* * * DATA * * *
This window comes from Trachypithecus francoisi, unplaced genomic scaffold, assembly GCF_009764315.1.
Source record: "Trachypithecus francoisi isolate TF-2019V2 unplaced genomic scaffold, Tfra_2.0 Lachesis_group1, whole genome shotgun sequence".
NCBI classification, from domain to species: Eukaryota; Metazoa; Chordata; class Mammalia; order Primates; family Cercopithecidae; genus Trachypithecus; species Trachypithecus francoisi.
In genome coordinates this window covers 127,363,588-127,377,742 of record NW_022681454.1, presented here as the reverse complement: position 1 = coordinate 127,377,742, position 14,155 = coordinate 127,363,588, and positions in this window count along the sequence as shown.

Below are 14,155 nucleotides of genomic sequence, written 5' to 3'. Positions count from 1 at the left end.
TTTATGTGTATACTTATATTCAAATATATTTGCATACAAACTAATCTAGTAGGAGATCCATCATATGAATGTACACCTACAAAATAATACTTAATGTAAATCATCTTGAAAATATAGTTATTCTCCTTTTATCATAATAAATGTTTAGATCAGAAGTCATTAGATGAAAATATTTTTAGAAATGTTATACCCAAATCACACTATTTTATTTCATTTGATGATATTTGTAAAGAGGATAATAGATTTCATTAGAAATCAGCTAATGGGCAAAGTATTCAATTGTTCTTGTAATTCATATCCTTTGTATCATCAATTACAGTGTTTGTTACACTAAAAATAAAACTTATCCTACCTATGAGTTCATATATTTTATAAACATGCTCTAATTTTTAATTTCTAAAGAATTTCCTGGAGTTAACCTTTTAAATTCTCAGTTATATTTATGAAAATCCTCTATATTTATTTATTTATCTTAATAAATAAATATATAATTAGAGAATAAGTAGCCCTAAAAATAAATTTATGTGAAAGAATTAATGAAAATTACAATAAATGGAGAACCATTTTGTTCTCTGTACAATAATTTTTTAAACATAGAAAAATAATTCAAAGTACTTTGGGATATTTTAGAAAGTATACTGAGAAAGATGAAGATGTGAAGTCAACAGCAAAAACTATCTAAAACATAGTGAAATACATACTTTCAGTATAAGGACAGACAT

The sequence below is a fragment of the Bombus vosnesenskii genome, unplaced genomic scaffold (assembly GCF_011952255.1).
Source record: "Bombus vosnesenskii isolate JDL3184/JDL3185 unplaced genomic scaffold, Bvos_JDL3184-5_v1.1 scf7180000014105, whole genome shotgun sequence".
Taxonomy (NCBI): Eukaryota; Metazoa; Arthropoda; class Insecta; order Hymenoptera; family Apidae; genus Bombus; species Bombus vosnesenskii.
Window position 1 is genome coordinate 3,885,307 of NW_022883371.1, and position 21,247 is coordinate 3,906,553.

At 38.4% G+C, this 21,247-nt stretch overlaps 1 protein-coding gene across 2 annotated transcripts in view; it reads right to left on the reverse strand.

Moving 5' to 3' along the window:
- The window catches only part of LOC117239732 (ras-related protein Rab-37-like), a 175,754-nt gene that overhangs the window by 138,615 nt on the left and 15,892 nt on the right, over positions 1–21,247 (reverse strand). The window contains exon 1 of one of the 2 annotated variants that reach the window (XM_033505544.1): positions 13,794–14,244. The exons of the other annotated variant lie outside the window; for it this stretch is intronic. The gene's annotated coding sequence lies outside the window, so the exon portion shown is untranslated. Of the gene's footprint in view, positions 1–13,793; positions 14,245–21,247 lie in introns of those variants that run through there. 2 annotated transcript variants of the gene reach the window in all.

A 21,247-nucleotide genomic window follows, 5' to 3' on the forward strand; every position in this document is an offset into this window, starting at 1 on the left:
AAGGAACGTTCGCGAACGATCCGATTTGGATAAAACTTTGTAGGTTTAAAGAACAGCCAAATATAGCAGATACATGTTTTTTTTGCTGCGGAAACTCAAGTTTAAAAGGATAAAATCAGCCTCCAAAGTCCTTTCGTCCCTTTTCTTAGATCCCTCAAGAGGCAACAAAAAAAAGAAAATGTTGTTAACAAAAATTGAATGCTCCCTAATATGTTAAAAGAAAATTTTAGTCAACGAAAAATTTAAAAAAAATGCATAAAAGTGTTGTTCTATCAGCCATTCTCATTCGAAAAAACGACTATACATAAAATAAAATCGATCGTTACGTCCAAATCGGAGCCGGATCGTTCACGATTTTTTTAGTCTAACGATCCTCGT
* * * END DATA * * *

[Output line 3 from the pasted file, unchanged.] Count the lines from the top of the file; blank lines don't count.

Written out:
NCBI classification, from domain to species: Eukaryota; Metazoa; Chordata; class Mammalia; order Primates; family Cercopithecidae; genus Trachypithecus; species Trachypithecus francoisi.